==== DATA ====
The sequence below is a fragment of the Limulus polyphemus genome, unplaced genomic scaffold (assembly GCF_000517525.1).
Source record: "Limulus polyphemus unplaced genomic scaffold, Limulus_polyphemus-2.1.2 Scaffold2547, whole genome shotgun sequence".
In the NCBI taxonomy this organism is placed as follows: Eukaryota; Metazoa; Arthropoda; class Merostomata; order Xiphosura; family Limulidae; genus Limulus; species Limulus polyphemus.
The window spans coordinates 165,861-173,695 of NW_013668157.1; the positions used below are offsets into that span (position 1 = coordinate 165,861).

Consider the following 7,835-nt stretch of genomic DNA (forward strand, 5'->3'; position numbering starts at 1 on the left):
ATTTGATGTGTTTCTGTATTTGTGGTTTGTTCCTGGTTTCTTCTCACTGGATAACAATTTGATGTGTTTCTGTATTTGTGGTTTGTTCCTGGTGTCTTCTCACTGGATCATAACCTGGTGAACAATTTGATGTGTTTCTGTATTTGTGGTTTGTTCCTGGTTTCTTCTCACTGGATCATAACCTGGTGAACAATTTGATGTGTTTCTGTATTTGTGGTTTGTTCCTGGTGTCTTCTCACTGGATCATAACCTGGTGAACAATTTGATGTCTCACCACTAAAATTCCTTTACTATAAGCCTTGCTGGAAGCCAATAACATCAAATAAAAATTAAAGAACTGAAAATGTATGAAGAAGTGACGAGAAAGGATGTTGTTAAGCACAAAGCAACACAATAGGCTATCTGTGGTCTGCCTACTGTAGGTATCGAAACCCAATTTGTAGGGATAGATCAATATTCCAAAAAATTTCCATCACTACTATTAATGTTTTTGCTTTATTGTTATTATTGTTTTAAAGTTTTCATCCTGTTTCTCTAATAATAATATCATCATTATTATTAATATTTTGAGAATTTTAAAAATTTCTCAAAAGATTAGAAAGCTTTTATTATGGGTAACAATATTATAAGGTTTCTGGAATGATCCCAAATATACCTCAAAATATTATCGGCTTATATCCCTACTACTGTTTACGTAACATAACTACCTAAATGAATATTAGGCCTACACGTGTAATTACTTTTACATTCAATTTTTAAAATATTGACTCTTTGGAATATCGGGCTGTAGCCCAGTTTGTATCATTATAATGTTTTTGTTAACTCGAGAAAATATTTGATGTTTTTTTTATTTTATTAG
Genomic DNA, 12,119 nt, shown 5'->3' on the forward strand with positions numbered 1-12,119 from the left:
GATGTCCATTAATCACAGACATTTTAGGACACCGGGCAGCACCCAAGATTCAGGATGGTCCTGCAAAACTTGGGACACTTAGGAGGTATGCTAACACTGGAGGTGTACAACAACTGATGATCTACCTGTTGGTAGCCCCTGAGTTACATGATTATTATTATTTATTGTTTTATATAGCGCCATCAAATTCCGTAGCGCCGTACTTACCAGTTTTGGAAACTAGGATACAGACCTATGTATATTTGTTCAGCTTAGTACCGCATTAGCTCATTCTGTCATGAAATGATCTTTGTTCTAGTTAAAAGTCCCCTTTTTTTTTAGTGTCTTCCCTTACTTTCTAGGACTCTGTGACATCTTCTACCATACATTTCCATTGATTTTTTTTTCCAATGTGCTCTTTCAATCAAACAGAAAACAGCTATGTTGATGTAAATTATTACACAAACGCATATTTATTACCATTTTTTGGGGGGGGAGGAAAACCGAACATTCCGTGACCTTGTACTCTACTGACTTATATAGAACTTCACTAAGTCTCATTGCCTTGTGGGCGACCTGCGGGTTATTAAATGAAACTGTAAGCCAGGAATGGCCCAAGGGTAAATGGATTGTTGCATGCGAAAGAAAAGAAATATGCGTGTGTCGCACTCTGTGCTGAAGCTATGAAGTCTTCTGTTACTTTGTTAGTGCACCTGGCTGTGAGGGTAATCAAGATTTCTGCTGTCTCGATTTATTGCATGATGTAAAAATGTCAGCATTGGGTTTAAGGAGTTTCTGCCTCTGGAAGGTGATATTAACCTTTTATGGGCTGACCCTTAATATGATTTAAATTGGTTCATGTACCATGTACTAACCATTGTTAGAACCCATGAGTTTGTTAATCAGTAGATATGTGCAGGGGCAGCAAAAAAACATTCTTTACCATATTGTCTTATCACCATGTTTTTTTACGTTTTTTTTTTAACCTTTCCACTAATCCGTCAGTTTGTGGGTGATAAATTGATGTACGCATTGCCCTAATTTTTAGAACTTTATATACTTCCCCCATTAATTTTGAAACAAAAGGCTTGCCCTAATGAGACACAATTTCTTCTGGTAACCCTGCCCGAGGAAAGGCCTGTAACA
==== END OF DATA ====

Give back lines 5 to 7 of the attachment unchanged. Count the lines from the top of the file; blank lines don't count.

Consider the following 7,835-nt stretch of genomic DNA (forward strand, 5'->3'; position numbering starts at 1 on the left):
ATTTGATGTGTTTCTGTATTTGTGGTTTGTTCCTGGTTTCTTCTCACTGGATAACAATTTGATGTGTTTCTGTATTTGTGGTTTGTTCCTGGTGTCTTCTCACTGGATCATAACCTGGTGAACAATTTGATGTGTTTCTGTATTTGTGGTTTGTTCCTGGTTTCTTCTCACTGGATCATAACCTGGTGAACAATTTGATGTGTTTCTGTATTTGTGGTTTGTTCCTGGTGTCTTCTCACTGGATCATAACCTGGTGAACAATTTGATGTCTCACCACTAAAATTCCTTTACTATAAGCCTTGCTGGAAGCCAATAACATCAAATAAAAATTAAAGAACTGAAAATGTATGAAGAAGTGACGAGAAAGGATGTTGTTAAGCACAAAGCAACACAATAGGCTATCTGTGGTCTGCCTACTGTAGGTATCGAAACCCAATTTGTAGGGATAGATCAATATTCCAAAAAATTTCCATCACTACTATTAATGTTTTTGCTTTATTGTTATTATTGTTTTAAAGTTTTCATCCTGTTTCTCTAATAATAATATCATCATTATTATTAATATTTTGAGAATTTTAAAAATTTCTCAAAAGATTAGAAAGCTTTTATTATGGGTAACAATATTATAAGGTTTCTGGAATGATCCCAAATATACCTCAAAATATTATCGGCTTATATCCCTACTACTGTTTACGTAACATAACTACCTAAATGAATATTAGGCCTACACGTGTAATTACTTTTACATTCAATTTTTAAAATATTGACTCTTTGGAATATCGGGCTGTAGCCCAGTTTGTATCATTATAATGTTTTTGTTAACTCGAGAAAATATTTGATGTTTTTTTTATTTTATTAG
Genomic DNA, 12,119 nt, shown 5'->3' on the forward strand with positions numbered 1-12,119 from the left: